Murphy’s presence steadies the ship

WHILE all the focus might have been on Henry Shefflin’s return on Saturday, those paying attention will have noted a similar-sized roar of approval when Paul Murphy was announced as a last-minute addition to Kilkenny backline.

WHILE all the focus might have been on Henry Shefflin’s return on Saturday, those paying attention will have noted a similar-sized roar of approval when Paul Murphy was announced as a last-minute addition to Kilkenny backline.

The hardy corner back has established himself as a vital component of Kilkenny’s unyielding defence, earning a nomination for Hurler of the Year last year and continuing his fine run of form into this season. His performance on Saturday was as assured as ever. Any lingering pain from the ankle injury that saw him leave the field in the draw against Dublin was not in evidence.

“It was touch-and-go since I got the injury,” he said. “But I’m working hard on it, there’s not a whole lot you can do.

“I’ve just been working with the physio team and doing my own things gradually trying to build it up. It felt good earlier in the week and I suppose the only way to find out is we pushed a little bit harder.”

The Danesfort man was shrewd enough to keep the specific details to himself. A member of the national media enquired as to which ankle the damage was done, and the reply he got was nothing more than a quick smile and the polite message that Murphy wouldn’t be telling him!

Murphy, who later tweeted that Bruce Springsteen would do well do beat the atmosphere in the ’Park, revealed that it was one of the most intense build-ups to a game he had ever experienced, including All-Ireland finals. And with a combined 60 All-Ireland wins between the two sides, including the seven most recent ones, few were anticipating them staring into the abyss so early on in the season.

“I think a lot of lads, for ourselves and Tipp, we weren’t expecting to be in this situation,” he said.

“But look, we are here now. It is a different scenario, it is really do or die stuff, and it does add a bit of tension, a bit of pressure to the whole thing. You do have to perform, there is no safety net anymore.”

Four championship games in four weeks is certainly new ground for Murphy, who has enjoyed a more straightforward route to September since his inter-county introduction in 2011. But while the few weeks’ break in between games is the preferred option, he looks on this year’s hiccup as an opportunity to experience a different side of things..

“One thing we were saying all week was ‘this is kind of real championship hurling’ - your backs are against the wall and if you lose, you’re gone,” he says.

“Sadly, that’s the case for Tipperary, but look - Nowlan Park in front of 23,000 people - this is a special night in its own right. It’s a different ball game altogether, but you are really living on the edge.”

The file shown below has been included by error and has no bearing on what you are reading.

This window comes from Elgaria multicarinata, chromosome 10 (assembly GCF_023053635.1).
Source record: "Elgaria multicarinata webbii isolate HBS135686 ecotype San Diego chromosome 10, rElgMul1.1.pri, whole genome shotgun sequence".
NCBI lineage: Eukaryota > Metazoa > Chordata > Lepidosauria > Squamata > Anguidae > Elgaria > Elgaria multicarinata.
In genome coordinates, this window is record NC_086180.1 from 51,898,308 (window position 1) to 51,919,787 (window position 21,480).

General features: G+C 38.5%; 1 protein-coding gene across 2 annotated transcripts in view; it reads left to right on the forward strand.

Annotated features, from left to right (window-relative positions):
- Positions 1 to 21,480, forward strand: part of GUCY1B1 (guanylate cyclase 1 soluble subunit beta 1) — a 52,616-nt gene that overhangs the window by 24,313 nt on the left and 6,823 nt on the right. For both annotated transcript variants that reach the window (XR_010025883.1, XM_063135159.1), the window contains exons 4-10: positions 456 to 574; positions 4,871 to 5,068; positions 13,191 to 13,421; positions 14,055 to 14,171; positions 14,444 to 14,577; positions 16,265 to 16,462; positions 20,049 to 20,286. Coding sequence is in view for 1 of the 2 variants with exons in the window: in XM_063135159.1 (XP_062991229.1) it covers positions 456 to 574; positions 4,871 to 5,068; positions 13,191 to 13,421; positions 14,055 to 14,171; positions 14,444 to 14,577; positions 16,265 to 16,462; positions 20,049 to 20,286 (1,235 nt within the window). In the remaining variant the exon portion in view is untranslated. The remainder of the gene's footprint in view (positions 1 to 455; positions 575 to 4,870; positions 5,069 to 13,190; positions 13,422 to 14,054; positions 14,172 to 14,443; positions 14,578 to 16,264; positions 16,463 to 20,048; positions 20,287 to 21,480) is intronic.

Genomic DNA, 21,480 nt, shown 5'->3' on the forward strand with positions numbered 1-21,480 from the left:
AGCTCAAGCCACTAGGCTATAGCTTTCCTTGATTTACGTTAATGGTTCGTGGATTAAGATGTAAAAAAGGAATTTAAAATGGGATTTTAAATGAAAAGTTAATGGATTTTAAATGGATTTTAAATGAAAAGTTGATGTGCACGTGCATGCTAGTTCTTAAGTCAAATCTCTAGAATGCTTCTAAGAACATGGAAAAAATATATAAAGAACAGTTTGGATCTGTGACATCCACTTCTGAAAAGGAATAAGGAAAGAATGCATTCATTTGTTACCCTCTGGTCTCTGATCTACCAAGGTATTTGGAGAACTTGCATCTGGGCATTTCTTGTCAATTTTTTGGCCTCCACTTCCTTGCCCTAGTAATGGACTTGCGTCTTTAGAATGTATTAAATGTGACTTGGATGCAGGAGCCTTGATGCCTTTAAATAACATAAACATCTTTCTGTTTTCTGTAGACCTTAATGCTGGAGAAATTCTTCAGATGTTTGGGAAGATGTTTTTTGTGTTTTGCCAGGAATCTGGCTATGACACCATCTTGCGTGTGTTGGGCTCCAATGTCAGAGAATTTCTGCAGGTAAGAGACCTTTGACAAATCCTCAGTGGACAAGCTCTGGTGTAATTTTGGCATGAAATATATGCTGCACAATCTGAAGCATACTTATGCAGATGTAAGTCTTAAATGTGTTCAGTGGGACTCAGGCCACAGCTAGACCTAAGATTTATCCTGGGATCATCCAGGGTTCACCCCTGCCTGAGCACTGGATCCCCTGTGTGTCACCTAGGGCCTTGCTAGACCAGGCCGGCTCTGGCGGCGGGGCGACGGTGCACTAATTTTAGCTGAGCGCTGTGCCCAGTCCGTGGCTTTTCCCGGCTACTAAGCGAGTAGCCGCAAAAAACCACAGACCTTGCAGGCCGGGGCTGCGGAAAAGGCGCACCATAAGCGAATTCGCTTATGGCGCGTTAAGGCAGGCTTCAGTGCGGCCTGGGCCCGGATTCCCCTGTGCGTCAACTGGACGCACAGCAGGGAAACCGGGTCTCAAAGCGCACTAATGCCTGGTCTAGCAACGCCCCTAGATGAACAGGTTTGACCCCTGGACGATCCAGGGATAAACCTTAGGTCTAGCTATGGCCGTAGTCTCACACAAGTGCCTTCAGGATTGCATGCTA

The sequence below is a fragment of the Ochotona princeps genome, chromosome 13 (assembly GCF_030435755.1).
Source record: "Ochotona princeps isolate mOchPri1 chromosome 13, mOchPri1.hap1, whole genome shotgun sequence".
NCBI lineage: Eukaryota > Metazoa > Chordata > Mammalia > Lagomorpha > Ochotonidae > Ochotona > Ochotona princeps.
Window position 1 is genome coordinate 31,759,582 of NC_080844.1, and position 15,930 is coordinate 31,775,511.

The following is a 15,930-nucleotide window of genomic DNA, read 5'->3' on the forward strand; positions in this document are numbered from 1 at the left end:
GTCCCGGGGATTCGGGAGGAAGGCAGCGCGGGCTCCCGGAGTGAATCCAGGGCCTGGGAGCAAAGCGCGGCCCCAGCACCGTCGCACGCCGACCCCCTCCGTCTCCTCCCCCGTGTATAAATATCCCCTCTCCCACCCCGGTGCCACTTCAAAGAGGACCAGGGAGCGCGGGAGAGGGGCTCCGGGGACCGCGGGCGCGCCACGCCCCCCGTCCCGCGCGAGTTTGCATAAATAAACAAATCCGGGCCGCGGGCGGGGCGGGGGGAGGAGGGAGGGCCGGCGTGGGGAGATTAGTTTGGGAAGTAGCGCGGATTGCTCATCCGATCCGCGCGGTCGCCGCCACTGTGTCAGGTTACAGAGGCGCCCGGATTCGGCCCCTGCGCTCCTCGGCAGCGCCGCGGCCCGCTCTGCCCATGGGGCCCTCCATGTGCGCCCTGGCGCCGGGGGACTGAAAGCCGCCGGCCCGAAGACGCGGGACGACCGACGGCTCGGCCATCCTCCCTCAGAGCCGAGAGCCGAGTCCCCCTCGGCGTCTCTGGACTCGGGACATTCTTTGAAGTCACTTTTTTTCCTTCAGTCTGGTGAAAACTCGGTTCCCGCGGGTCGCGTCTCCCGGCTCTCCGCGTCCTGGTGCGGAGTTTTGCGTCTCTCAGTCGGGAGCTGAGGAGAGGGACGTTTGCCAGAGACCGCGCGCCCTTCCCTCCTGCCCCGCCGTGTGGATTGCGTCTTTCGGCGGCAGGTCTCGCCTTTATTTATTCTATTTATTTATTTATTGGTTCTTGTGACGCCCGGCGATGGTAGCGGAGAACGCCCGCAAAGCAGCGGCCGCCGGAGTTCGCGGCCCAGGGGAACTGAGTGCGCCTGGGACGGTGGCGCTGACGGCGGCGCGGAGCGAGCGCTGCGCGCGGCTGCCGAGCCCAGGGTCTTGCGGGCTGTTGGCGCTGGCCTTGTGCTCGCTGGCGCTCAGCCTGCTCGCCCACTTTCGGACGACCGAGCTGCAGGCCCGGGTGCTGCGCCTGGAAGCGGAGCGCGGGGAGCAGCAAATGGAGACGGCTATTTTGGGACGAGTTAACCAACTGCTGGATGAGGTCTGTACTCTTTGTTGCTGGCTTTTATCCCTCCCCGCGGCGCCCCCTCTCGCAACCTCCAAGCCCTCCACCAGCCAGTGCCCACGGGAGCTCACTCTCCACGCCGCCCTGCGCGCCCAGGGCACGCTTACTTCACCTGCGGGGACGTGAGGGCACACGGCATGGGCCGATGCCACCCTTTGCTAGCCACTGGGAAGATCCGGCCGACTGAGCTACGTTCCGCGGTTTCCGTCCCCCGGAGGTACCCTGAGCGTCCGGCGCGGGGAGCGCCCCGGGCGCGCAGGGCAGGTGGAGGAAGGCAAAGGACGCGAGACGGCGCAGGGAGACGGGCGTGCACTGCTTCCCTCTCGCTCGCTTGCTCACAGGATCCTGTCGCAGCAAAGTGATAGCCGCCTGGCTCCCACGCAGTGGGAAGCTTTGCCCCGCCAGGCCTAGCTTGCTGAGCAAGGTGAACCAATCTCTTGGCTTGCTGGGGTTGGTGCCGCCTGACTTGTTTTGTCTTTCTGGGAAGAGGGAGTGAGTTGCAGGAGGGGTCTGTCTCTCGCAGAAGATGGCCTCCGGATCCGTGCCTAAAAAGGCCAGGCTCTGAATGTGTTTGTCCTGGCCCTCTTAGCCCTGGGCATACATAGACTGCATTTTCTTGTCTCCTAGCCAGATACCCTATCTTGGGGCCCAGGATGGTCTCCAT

All the same, was it nice to see the back of Tipp so early? In Murphy’s inter-county career, Kilkenny have met them in the championship twice in two years - the semi-final in August last year and in the September 2011 final.

“It’s disappointing for Tipp; July to be out of the championship is not easy,” he said.

“We have massive respect for Tipp. We seem to play them an awful amount, and there’s no love lost, but we have massive respect for them at the same time.”

Saturday was the kind of game where the backs dominated for much of the 70 minutes. That said, Lar Corbett was certainly making his presence felt in the first half, until he pulled up with what has since been confirmed as a hamstring injury.

He won two frees in the first 10 minutes alone, and contributed that trademark poacher’s goal. But Murphy was magnanimous enough to not meditate on the ramifications of Corbett’s departure; a few sparse jeers from the crowd aside, no one likes to see a respected opponent leave the field due to injury.

“Lar is a dangerous man, he got the goal,” he said. “He was in the right place - that’s what Lar does, he stands in around the goal and he gets those dangerous goals.”

“No, you didn’t wish Lar to go off - at the end of the day, you want to play against the best players, and you don’t wish any injury on anyone. It was unfortunate for him.”

The attention now turns to this weekend’s clash with Waterford. Murphy has beaten them before in the championship, but he has no false sense of security.

“The qualifiers are dangerous because teams are hurting,” he said.

“A lot of teams are questioned, and some teams react better than others. It’s a dangerous place to be and Waterford are still a potent team capable of upsetting anyone.”